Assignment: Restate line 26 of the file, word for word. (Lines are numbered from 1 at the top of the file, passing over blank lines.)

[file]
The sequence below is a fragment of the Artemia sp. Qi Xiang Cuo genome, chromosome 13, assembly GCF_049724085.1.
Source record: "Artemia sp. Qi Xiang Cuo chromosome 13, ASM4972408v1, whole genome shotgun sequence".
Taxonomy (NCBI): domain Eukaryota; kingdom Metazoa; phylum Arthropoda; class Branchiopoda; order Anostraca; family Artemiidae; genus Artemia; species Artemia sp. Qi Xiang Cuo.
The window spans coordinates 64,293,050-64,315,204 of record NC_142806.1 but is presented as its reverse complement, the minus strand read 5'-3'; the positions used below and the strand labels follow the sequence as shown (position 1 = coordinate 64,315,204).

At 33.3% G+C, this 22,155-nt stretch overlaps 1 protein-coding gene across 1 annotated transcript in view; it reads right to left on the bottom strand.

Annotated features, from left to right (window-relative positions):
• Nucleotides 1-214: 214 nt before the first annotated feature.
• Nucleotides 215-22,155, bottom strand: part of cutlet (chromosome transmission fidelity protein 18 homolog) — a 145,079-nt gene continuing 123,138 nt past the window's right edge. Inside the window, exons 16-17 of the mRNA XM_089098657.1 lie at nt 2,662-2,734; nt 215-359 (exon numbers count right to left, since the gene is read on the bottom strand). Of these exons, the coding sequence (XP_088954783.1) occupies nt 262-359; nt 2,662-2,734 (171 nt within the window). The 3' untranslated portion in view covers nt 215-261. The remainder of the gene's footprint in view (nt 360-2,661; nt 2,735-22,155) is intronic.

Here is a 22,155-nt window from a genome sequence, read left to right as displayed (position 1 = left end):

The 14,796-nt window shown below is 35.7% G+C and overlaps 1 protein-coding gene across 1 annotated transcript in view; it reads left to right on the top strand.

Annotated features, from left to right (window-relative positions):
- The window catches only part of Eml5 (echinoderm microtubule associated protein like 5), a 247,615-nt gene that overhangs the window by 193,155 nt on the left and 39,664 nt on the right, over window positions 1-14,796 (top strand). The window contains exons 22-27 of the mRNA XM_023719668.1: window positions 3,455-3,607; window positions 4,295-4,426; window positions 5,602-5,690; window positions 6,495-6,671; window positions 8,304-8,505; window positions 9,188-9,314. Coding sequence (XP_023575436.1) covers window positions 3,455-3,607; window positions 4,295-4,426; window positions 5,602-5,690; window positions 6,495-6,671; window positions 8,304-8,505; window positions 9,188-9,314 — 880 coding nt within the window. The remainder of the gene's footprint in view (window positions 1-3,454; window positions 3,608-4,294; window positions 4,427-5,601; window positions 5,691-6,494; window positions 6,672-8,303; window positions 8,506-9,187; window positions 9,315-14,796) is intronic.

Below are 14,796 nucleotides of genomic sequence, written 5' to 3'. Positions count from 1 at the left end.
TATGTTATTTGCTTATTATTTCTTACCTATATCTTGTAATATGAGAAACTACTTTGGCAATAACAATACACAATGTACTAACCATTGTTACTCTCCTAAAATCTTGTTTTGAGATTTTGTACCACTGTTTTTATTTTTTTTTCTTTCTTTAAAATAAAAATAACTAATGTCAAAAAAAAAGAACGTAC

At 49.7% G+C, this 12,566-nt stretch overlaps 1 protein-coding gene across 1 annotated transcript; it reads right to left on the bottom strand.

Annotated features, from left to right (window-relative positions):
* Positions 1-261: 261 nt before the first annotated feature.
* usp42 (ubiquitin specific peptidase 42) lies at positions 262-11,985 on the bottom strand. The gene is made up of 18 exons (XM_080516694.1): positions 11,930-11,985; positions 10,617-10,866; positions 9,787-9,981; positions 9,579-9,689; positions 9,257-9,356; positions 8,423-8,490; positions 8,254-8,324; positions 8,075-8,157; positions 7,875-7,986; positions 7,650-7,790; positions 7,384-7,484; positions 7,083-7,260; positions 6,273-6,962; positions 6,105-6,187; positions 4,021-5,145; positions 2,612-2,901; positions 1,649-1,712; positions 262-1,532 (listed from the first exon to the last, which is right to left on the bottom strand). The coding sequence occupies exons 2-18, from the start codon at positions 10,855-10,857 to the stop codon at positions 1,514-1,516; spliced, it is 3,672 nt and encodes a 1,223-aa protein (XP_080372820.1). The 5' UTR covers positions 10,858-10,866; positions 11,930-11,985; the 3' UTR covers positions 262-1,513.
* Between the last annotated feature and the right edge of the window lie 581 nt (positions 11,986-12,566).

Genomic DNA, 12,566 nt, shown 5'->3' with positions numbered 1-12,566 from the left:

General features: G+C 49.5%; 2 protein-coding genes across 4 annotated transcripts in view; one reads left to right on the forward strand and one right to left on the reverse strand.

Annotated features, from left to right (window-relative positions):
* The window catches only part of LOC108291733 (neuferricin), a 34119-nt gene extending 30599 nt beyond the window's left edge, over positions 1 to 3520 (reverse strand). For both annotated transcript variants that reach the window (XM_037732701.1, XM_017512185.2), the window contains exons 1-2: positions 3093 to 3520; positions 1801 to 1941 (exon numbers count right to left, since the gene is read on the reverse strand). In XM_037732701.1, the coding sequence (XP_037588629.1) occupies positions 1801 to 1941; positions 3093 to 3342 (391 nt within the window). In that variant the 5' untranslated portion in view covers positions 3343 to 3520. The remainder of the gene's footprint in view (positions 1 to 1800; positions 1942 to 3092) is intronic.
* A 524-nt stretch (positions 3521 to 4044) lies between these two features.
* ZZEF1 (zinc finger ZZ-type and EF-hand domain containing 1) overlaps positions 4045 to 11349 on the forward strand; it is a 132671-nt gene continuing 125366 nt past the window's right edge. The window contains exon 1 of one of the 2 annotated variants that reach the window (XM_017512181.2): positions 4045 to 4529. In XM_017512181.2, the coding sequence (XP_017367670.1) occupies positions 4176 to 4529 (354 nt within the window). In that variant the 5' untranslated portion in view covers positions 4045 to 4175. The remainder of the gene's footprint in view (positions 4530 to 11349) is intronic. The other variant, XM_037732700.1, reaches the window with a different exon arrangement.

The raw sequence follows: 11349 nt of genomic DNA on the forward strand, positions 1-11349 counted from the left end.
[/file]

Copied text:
The raw sequence follows: 11349 nt of genomic DNA on the forward strand, positions 1-11349 counted from the left end.